The media has been abuzz with talk of what journalists have dubbed “the Alzheimer’s Gene,” and this has sent people scurrying to get a genetic test to see if they carry the gene. But putting aside the hype, is there really such as thing as “the Alzheimer’s Gene” and should you go and get yourself and your family members tested for it? It has long been known that dementia runs in families, and that if your parents developed Alzheimer’s later in life, you are very likely to develop it too. So, the question is not whether there is a genetic component to dementia, but rather, whether the risk for developing the disease can be narrowed down to one single “Alzheimer’s Gene.”
The gene that is getting all the attention in the media is called apolipoprotein E ε4, generally shortened to APOE4. It is actually a mutation—or variant—of the APOE gene. This gene controls the production of apolipoprotein E, a protein that transports cholesterol to neurons in the brain and assists in the clearance of amyloid-β, (the accumulation of which leads to the formation of amyloid plaques, which are now considered to be one of the causes of Alzheimer’s, as discussed in previous newsletters). Individuals with the APOE4 variant have been shown to have the highest levels of amyloid-β in their brains. Not surprising, APOE4 has been associated with late-onset Alzheimer’s in numerous studies and it therefore deserves closer examination. If you inherit APOE4 from one of your parents, your risk of developing Alzheimer’s increases by 2 or 3 times; if you inherit it from both parents, the risk increases by up to 12 times. However, it is important to note that there is no evidence yet that APOE4 causes Alzheimer’s. Some people who carry it do not get Alzheimer’s, while others who do carry it actually end up with the disease. There is a blood test that can tell you whether you carry APOE4, but it will not tell you whether or not you will get Alzheimer’s. APOE4 is not the only gene that has been identified as creating an elevated risk of developing dementia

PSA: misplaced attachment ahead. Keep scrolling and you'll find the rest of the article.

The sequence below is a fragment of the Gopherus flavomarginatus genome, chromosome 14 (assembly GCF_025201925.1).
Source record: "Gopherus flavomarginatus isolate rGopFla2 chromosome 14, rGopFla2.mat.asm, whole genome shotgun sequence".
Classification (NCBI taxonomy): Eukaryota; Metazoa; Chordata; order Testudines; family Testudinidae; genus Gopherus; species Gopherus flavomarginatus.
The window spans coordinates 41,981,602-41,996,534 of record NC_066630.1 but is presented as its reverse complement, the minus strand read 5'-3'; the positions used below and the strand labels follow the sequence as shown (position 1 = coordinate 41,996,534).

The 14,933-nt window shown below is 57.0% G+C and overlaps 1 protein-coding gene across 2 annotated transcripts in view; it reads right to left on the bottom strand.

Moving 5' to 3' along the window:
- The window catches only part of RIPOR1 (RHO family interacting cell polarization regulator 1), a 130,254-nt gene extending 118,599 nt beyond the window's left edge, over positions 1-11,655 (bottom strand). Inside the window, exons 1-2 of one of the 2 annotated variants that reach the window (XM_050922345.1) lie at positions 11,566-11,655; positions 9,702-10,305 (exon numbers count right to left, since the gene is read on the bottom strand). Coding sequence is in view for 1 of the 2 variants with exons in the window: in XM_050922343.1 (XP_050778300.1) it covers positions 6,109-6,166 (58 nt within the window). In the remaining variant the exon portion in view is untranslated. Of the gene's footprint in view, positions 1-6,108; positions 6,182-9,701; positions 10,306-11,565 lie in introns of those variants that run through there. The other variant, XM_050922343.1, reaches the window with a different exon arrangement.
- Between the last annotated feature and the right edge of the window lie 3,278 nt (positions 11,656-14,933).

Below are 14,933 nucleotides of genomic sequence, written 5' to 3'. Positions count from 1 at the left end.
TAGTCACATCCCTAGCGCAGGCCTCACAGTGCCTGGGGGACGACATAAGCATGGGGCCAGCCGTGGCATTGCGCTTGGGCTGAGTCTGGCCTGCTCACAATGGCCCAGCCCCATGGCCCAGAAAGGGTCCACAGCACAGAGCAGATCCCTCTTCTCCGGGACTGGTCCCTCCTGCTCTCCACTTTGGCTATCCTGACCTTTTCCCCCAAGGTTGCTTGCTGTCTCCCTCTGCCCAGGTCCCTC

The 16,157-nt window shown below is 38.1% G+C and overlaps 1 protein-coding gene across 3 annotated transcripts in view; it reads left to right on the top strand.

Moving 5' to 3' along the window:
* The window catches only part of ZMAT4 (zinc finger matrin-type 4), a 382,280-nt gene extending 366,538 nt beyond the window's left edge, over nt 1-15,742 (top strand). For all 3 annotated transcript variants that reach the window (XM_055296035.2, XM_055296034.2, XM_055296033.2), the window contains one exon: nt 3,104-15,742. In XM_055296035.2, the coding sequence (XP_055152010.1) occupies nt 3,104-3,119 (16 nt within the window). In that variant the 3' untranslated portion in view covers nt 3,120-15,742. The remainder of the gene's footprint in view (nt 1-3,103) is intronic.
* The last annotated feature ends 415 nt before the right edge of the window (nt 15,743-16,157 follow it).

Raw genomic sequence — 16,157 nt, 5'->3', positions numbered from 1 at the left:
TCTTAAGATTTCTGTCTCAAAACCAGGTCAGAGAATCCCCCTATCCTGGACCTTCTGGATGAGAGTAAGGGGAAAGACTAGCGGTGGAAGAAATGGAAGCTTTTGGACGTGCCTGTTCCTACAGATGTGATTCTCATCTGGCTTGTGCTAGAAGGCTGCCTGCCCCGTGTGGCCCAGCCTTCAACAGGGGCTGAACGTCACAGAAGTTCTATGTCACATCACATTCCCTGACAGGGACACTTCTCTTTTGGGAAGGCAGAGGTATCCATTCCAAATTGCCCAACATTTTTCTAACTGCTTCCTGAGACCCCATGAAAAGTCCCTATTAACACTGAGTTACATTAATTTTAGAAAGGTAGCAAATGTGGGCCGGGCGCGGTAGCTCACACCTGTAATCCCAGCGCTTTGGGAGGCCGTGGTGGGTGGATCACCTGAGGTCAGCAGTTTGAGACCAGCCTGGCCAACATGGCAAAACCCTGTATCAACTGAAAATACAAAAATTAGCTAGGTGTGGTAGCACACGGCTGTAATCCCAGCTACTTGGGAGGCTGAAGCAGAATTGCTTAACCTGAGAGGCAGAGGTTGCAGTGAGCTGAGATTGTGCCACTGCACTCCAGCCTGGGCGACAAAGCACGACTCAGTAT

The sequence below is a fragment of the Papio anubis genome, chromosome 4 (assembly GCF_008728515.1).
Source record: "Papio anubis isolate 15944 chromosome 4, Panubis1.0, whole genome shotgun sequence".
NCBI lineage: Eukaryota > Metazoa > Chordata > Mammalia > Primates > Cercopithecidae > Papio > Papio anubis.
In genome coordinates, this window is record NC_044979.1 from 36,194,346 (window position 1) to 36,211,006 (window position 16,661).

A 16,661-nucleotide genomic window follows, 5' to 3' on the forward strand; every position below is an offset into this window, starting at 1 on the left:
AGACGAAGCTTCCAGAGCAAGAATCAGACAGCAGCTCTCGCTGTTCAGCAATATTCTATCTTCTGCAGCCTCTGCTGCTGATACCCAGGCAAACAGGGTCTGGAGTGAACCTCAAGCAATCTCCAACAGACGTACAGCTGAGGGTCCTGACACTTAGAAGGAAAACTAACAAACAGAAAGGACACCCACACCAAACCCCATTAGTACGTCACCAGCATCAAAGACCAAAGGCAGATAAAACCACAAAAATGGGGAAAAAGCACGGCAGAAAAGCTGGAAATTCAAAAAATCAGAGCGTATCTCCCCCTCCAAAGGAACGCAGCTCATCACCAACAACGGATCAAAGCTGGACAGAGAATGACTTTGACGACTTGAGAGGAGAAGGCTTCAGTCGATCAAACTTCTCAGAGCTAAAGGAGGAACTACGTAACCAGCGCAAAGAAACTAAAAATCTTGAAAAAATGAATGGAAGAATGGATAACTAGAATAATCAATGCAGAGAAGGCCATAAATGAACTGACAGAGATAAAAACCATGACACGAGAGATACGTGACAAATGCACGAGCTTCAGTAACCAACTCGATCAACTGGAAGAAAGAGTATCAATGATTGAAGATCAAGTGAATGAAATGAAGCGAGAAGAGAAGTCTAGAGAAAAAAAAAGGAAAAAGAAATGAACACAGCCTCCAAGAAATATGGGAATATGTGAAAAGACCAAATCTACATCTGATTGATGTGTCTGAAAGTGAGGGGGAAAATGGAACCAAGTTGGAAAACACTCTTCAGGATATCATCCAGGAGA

In an earlier newsletter, we discussed the role that inflammation plays in the onset of Alzheimer’s. Scientists have now identified two genes associated with inflammation. CR1 is a major component of the immune system and is responsible for the regulation of inflammation as well as for the clearance of amyloid-β in the brain.
Variants of several other genes (PLD3, ABCA7, SORL1, and PICALM) have been found in a significant number of Alzheimer’s patients, though the exact roles of these genes in cognitive functioning are still not entirely clear. What is clear is that the genetic underpinnings of dementia, and Alzheimer’s in particular, are far more complex than is suggested by the popular notion of “the Alzheimer’s Gene.” Scientists are hard at work to understand this complexity, and future research will produce a more detailed picture of how genetics influences the cognitive decline that sometimes accompanies aging.